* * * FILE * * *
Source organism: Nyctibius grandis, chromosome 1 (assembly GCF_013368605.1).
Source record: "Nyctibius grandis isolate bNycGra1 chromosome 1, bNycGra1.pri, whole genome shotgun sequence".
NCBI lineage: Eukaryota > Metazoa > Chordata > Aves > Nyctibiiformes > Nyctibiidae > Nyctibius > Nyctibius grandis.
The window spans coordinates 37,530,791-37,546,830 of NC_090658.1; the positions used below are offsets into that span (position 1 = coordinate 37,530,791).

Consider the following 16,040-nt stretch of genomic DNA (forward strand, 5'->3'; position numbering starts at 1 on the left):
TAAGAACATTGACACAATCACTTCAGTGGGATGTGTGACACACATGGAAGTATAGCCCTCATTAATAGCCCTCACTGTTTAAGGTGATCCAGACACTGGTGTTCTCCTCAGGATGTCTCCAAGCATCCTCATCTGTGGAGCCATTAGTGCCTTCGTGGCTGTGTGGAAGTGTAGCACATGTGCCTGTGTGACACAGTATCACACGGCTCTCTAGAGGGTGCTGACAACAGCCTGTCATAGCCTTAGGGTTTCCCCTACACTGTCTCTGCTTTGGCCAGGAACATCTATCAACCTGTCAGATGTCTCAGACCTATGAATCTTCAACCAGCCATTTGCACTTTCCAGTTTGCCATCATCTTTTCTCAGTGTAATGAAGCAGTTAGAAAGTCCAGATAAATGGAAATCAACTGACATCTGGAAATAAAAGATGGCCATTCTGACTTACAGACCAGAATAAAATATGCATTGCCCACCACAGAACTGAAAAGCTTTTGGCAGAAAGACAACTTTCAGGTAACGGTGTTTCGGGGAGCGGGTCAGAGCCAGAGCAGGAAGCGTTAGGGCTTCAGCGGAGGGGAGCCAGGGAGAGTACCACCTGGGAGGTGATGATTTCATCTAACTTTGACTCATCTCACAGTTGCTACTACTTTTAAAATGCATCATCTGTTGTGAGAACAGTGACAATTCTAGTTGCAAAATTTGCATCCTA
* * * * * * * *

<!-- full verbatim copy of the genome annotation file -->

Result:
Source organism: Nyctibius grandis, chromosome 1 (assembly GCF_013368605.1).
Source record: "Nyctibius grandis isolate bNycGra1 chromosome 1, bNycGra1.pri, whole genome shotgun sequence".
NCBI lineage: Eukaryota > Metazoa > Chordata > Aves > Nyctibiiformes > Nyctibiidae > Nyctibius > Nyctibius grandis.
The window spans coordinates 37,530,791-37,546,830 of NC_090658.1; the positions used below are offsets into that span (position 1 = coordinate 37,530,791).

Consider the following 16,040-nt stretch of genomic DNA (forward strand, 5'->3'; position numbering starts at 1 on the left):
TAAGAACATTGACACAATCACTTCAGTGGGATGTGTGACACACATGGAAGTATAGCCCTCATTAATAGCCCTCACTGTTTAAGGTGATCCAGACACTGGTGTTCTCCTCAGGATGTCTCCAAGCATCCTCATCTGTGGAGCCATTAGTGCCTTCGTGGCTGTGTGGAAGTGTAGCACATGTGCCTGTGTGACACAGTATCACACGGCTCTCTAGAGGGTGCTGACAACAGCCTGTCATAGCCTTAGGGTTTCCCCTACACTGTCTCTGCTTTGGCCAGGAACATCTATCAACCTGTCAGATGTCTCAGACCTATGAATCTTCAACCAGCCATTTGCACTTTCCAGTTTGCCATCATCTTTTCTCAGTGTAATGAAGCAGTTAGAAAGTCCAGATAAATGGAAATCAACTGACATCTGGAAATAAAAGATGGCCATTCTGACTTACAGACCAGAATAAAATATGCATTGCCCACCACAGAACTGAAAAGCTTTTGGCAGAAAGACAACTTTCAGGTAACGGTGTTTCGGGGAGCGGGTCAGAGCCAGAGCAGGAAGCGTTAGGGCTTCAGCGGAGGGGAGCCAGGGAGAGTACCACCTGGGAGGTGATGATTTCATCTAACTTTGACTCATCTCACAGTTGCTACTACTTTTAAAATGCATCATCTGTTGTGAGAACAGTGACAATTCTAGTTGCAAAATTTGCATCCTA